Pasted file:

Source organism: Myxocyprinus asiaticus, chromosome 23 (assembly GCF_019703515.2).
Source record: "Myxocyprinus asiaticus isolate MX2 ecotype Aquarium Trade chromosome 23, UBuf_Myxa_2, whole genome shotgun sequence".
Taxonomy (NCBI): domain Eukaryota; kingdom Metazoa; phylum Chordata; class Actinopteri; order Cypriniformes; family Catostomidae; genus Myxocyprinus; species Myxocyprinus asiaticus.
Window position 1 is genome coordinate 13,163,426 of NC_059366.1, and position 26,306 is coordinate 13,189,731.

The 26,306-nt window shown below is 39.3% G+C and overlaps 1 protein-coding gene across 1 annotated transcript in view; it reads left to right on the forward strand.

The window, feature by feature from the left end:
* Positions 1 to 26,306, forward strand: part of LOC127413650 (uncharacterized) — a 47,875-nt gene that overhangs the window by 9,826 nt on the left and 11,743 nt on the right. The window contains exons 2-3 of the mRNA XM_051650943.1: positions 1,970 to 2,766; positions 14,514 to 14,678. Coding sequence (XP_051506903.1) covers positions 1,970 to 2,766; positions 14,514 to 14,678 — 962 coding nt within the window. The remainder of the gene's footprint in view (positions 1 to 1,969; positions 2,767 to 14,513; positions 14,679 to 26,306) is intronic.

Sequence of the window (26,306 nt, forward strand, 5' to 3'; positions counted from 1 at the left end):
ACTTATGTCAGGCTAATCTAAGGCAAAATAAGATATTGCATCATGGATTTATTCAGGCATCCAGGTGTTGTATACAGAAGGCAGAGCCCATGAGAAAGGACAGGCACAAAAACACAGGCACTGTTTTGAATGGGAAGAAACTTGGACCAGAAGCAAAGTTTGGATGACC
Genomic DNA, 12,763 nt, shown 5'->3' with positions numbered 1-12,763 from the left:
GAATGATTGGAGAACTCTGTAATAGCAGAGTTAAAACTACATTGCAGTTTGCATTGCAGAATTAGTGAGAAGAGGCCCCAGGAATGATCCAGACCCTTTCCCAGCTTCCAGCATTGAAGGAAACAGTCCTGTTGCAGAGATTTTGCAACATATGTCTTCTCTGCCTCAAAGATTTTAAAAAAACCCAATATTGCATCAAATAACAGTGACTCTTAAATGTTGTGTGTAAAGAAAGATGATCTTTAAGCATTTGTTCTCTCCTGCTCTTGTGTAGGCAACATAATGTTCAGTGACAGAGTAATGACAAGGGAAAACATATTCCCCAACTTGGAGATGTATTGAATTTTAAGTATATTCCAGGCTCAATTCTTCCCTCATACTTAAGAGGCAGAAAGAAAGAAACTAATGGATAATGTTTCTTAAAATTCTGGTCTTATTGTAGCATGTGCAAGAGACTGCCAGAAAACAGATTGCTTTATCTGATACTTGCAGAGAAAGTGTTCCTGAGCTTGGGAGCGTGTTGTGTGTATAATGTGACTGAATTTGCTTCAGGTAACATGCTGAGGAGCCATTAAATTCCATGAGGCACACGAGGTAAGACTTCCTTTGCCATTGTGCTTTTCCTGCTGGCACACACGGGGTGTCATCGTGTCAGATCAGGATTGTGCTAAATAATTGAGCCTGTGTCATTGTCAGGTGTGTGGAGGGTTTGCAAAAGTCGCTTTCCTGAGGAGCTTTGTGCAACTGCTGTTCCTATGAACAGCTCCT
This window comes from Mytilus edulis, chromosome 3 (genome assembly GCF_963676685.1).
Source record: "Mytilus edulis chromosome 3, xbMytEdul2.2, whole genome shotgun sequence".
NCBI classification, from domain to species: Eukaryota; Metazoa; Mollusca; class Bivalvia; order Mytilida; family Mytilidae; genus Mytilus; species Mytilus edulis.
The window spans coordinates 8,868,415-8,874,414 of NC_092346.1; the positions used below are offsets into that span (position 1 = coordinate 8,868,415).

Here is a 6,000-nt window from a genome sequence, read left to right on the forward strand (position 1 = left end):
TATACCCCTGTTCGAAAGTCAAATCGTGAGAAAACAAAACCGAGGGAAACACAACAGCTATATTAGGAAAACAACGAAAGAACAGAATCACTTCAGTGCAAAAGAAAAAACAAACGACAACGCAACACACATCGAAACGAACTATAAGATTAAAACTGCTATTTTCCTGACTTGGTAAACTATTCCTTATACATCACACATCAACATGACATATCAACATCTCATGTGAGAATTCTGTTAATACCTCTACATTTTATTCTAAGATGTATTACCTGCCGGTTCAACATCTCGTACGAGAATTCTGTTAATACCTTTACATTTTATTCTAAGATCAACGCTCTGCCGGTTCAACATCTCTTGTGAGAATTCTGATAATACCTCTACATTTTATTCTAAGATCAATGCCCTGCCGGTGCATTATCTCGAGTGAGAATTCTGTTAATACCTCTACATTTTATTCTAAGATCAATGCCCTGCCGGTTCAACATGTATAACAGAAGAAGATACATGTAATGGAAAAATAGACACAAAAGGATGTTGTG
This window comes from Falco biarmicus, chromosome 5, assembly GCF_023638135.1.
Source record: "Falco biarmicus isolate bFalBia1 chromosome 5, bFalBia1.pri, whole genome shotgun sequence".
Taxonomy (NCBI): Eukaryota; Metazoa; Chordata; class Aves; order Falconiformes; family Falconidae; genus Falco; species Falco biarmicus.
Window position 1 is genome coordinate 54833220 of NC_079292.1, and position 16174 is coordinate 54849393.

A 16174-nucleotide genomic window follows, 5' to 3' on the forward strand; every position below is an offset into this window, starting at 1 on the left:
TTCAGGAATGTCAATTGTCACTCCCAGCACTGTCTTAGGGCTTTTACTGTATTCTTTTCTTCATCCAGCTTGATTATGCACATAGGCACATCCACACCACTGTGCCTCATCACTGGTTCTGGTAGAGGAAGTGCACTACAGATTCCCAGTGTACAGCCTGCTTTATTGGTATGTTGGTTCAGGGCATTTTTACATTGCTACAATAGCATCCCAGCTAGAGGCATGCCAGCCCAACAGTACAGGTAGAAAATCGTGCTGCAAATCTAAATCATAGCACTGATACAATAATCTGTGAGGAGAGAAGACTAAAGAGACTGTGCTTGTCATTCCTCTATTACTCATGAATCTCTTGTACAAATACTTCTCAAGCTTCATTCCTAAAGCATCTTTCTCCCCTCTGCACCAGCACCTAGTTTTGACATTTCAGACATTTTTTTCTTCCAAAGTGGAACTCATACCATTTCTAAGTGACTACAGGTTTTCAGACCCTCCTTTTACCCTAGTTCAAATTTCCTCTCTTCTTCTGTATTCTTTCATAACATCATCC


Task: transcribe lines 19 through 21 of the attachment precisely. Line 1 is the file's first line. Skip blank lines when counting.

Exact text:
Source record: "Falco biarmicus isolate bFalBia1 chromosome 5, bFalBia1.pri, whole genome shotgun sequence".
Taxonomy (NCBI): Eukaryota; Metazoa; Chordata; class Aves; order Falconiformes; family Falconidae; genus Falco; species Falco biarmicus.
Window position 1 is genome coordinate 54833220 of NC_079292.1, and position 16174 is coordinate 54849393.